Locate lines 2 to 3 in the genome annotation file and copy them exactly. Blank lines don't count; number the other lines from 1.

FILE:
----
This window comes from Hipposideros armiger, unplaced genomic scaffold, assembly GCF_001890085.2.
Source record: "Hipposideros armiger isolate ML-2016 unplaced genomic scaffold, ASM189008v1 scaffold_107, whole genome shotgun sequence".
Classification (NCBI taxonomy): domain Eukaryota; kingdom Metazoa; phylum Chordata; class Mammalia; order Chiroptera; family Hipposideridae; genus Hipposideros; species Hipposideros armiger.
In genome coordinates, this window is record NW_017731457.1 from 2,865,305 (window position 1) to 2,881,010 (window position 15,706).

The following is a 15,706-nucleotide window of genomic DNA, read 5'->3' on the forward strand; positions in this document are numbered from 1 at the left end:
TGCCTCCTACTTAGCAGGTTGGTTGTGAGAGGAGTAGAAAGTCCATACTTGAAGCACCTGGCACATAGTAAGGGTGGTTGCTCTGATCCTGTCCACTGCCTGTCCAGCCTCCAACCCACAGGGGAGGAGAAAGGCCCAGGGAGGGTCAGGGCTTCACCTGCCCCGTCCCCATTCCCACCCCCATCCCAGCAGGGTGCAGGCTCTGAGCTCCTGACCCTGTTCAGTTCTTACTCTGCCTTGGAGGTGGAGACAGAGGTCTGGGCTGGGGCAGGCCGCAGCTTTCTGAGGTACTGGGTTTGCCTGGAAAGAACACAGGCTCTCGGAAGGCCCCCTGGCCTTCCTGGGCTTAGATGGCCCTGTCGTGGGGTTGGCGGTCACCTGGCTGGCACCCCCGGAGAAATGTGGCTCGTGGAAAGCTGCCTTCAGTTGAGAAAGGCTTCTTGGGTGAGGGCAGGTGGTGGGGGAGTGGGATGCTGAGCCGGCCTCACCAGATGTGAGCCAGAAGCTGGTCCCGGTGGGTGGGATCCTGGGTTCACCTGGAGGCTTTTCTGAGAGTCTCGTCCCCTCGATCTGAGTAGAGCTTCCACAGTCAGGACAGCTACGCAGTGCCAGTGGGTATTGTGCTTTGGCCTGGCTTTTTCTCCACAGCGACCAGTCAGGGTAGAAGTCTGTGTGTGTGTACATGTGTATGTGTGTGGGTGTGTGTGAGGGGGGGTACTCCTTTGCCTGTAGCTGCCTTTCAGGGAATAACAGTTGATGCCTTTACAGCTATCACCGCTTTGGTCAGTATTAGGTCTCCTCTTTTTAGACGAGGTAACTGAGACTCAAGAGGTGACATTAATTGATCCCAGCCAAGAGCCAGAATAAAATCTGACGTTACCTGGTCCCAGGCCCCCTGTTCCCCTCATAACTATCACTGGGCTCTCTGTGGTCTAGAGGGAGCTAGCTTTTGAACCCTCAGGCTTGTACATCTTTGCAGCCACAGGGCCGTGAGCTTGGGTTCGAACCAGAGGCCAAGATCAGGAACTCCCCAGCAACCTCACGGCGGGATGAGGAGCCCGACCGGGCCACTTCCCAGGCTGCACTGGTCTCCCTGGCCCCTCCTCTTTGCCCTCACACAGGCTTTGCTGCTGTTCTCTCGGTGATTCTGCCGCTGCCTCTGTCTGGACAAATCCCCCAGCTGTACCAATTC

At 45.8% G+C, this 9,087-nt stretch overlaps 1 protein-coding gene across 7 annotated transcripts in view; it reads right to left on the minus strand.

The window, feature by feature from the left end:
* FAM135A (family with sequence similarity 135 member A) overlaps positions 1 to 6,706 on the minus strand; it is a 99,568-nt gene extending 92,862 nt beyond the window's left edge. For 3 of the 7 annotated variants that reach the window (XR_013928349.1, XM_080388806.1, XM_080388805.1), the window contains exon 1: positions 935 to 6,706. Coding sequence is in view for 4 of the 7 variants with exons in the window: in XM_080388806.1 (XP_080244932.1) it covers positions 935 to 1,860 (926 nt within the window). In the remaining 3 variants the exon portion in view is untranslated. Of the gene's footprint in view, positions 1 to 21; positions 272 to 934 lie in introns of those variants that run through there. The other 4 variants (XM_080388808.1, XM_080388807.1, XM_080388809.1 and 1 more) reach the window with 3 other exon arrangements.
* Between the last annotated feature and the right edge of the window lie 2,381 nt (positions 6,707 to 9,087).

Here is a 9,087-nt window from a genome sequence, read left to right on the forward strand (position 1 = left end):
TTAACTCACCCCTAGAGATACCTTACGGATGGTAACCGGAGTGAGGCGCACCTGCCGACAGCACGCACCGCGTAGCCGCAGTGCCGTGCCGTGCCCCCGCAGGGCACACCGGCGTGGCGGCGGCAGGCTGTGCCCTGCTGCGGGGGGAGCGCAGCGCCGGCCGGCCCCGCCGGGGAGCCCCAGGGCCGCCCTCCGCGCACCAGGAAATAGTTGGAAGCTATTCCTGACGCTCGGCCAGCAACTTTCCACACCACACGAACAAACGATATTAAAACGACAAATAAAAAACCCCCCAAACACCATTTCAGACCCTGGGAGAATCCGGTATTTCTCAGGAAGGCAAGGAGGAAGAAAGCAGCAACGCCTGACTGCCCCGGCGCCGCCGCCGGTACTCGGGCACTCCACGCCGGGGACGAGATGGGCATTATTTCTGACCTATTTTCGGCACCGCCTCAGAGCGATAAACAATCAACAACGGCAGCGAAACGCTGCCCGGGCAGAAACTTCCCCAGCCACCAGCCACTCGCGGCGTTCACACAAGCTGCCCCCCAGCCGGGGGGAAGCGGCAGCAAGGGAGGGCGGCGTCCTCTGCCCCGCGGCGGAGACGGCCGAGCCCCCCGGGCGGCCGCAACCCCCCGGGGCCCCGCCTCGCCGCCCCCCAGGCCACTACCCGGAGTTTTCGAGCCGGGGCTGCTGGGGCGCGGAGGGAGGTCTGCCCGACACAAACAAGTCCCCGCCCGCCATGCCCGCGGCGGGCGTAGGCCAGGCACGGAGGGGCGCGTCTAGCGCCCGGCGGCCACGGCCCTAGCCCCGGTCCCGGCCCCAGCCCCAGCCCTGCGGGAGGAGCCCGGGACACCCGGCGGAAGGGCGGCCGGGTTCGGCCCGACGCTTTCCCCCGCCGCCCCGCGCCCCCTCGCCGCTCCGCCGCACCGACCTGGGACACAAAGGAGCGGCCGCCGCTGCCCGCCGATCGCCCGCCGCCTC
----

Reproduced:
Source record: "Hipposideros armiger isolate ML-2016 unplaced genomic scaffold, ASM189008v1 scaffold_107, whole genome shotgun sequence".
Classification (NCBI taxonomy): domain Eukaryota; kingdom Metazoa; phylum Chordata; class Mammalia; order Chiroptera; family Hipposideridae; genus Hipposideros; species Hipposideros armiger.